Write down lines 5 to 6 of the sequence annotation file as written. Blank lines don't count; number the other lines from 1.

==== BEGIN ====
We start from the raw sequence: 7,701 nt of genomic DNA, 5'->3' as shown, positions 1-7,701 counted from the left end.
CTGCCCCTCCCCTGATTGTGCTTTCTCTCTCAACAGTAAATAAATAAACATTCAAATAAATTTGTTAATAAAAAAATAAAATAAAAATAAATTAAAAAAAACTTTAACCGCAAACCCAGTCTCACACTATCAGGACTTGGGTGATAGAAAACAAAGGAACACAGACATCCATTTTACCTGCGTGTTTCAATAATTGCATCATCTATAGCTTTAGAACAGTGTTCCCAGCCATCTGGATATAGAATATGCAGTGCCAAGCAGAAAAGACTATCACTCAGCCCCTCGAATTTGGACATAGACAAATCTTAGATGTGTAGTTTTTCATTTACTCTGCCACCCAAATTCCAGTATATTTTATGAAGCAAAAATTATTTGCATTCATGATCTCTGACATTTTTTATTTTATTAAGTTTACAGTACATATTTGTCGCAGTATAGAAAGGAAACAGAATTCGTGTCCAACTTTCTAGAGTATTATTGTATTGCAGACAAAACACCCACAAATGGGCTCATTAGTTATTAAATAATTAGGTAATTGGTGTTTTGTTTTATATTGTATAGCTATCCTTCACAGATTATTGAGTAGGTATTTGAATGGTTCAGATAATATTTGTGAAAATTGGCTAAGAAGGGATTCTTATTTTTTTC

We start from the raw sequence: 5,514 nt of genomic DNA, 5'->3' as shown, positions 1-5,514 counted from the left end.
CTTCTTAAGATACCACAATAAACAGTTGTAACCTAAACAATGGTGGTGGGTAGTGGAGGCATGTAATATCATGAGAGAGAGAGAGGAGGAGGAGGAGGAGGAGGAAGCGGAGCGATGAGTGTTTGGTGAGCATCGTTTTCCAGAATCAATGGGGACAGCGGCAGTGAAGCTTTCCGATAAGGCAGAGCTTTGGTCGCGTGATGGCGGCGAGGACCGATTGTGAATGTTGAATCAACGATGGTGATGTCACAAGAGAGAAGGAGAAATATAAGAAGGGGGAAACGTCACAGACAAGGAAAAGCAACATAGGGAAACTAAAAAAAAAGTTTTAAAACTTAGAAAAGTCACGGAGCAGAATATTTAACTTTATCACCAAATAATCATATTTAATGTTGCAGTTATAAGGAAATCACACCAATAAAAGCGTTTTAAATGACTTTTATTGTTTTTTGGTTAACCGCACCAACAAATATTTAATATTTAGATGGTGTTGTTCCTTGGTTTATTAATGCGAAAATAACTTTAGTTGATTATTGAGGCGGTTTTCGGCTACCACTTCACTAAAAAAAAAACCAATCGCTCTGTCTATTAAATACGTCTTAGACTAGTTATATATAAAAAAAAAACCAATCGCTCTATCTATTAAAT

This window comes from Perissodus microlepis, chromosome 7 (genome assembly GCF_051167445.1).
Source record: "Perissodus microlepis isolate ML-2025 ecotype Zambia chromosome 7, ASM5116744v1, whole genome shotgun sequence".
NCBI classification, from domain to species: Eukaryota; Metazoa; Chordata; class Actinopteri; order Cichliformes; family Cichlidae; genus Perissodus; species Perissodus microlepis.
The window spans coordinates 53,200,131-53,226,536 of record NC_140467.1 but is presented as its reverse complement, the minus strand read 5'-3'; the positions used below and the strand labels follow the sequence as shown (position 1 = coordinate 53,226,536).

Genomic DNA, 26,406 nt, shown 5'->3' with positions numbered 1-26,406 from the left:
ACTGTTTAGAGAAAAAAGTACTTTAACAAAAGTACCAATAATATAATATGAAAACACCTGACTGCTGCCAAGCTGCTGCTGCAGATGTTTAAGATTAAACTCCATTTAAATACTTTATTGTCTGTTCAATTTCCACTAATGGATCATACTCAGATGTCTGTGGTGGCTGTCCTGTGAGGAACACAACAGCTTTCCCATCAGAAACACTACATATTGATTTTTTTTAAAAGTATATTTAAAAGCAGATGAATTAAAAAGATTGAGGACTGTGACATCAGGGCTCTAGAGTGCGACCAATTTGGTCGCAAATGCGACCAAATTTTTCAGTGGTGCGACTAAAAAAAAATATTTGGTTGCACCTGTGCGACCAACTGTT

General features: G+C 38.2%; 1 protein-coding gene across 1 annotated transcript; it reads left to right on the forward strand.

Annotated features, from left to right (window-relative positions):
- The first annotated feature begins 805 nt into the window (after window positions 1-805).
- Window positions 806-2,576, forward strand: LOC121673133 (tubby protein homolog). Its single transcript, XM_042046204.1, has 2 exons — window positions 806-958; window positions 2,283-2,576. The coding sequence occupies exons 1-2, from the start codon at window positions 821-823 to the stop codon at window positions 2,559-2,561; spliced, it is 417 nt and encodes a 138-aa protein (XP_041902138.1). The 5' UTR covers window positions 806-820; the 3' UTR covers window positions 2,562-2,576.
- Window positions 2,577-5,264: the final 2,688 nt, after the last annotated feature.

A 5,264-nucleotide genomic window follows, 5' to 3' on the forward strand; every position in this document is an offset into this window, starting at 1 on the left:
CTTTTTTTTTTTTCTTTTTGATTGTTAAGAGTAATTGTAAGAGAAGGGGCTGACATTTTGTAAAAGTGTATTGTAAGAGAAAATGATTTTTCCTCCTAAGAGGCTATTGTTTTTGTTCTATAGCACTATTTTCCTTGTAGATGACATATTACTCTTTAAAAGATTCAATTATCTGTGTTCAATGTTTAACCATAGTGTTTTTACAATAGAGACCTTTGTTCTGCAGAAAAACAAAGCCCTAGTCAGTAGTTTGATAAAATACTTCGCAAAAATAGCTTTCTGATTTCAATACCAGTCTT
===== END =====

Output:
This window comes from Perissodus microlepis, chromosome 7 (genome assembly GCF_051167445.1).
Source record: "Perissodus microlepis isolate ML-2025 ecotype Zambia chromosome 7, ASM5116744v1, whole genome shotgun sequence".